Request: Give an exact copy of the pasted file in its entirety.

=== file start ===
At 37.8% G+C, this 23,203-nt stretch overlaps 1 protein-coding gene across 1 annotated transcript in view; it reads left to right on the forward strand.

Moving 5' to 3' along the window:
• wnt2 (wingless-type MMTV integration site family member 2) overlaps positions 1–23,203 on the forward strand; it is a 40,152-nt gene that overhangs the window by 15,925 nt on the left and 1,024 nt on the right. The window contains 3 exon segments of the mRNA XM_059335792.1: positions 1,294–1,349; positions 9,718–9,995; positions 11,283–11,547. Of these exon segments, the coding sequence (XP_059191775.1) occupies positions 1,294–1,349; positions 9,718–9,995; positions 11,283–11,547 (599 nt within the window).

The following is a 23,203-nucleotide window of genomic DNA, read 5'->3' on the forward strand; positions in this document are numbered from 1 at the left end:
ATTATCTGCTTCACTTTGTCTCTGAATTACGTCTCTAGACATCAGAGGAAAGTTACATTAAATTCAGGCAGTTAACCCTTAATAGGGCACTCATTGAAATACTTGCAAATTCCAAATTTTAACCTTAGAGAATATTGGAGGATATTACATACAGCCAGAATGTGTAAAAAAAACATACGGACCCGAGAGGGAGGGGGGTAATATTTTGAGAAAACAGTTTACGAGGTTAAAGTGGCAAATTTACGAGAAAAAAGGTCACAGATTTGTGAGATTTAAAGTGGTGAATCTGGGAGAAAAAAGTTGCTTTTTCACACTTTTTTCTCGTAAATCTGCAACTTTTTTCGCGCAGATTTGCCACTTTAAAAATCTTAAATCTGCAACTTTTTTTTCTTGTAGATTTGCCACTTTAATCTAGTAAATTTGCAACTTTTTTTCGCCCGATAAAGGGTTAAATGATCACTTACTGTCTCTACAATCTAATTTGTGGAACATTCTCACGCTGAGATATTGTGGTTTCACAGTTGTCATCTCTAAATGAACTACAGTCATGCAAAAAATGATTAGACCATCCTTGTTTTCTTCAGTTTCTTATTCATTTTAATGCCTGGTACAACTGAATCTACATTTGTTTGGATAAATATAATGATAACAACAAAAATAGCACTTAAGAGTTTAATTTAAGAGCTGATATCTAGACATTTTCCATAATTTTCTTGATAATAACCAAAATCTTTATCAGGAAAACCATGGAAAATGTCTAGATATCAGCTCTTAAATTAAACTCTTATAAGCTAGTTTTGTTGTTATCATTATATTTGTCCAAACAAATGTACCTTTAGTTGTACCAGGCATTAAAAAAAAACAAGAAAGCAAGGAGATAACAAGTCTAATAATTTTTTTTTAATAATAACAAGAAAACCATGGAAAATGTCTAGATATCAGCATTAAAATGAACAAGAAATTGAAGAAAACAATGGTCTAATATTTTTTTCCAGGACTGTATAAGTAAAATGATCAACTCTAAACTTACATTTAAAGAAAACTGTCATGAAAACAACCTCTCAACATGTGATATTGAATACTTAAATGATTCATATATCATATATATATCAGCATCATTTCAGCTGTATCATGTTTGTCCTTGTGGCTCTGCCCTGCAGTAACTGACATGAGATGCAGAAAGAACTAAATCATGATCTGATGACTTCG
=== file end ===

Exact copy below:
At 37.8% G+C, this 23,203-nt stretch overlaps 1 protein-coding gene across 1 annotated transcript in view; it reads left to right on the forward strand.

Moving 5' to 3' along the window:
• wnt2 (wingless-type MMTV integration site family member 2) overlaps positions 1–23,203 on the forward strand; it is a 40,152-nt gene that overhangs the window by 15,925 nt on the left and 1,024 nt on the right. The window contains 3 exon segments of the mRNA XM_059335792.1: positions 1,294–1,349; positions 9,718–9,995; positions 11,283–11,547. Of these exon segments, the coding sequence (XP_059191775.1) occupies positions 1,294–1,349; positions 9,718–9,995; positions 11,283–11,547 (599 nt within the window).

The following is a 23,203-nucleotide window of genomic DNA, read 5'->3' on the forward strand; positions in this document are numbered from 1 at the left end:
ATTATCTGCTTCACTTTGTCTCTGAATTACGTCTCTAGACATCAGAGGAAAGTTACATTAAATTCAGGCAGTTAACCCTTAATAGGGCACTCATTGAAATACTTGCAAATTCCAAATTTTAACCTTAGAGAATATTGGAGGATATTACATACAGCCAGAATGTGTAAAAAAAACATACGGACCCGAGAGGGAGGGGGGTAATATTTTGAGAAAACAGTTTACGAGGTTAAAGTGGCAAATTTACGAGAAAAAAGGTCACAGATTTGTGAGATTTAAAGTGGTGAATCTGGGAGAAAAAAGTTGCTTTTTCACACTTTTTTCTCGTAAATCTGCAACTTTTTTCGCGCAGATTTGCCACTTTAAAAATCTTAAATCTGCAACTTTTTTTTCTTGTAGATTTGCCACTTTAATCTAGTAAATTTGCAACTTTTTTTCGCCCGATAAAGGGTTAAATGATCACTTACTGTCTCTACAATCTAATTTGTGGAACATTCTCACGCTGAGATATTGTGGTTTCACAGTTGTCATCTCTAAATGAACTACAGTCATGCAAAAAATGATTAGACCATCCTTGTTTTCTTCAGTTTCTTATTCATTTTAATGCCTGGTACAACTGAATCTACATTTGTTTGGATAAATATAATGATAACAACAAAAATAGCACTTAAGAGTTTAATTTAAGAGCTGATATCTAGACATTTTCCATAATTTTCTTGATAATAACCAAAATCTTTATCAGGAAAACCATGGAAAATGTCTAGATATCAGCTCTTAAATTAAACTCTTATAAGCTAGTTTTGTTGTTATCATTATATTTGTCCAAACAAATGTACCTTTAGTTGTACCAGGCATTAAAAAAAAACAAGAAAGCAAGGAGATAACAAGTCTAATAATTTTTTTTTAATAATAACAAGAAAACCATGGAAAATGTCTAGATATCAGCATTAAAATGAACAAGAAATTGAAGAAAACAATGGTCTAATATTTTTTTCCAGGACTGTATAAGTAAAATGATCAACTCTAAACTTACATTTAAAGAAAACTGTCATGAAAACAACCTCTCAACATGTGATATTGAATACTTAAATGATTCATATATCATATATATATCAGCATCATTTCAGCTGTATCATGTTTGTCCTTGTGGCTCTGCCCTGCAGTAACTGACATGAGATGCAGAAAGAACTAAATCATGATCTGATGACTTCG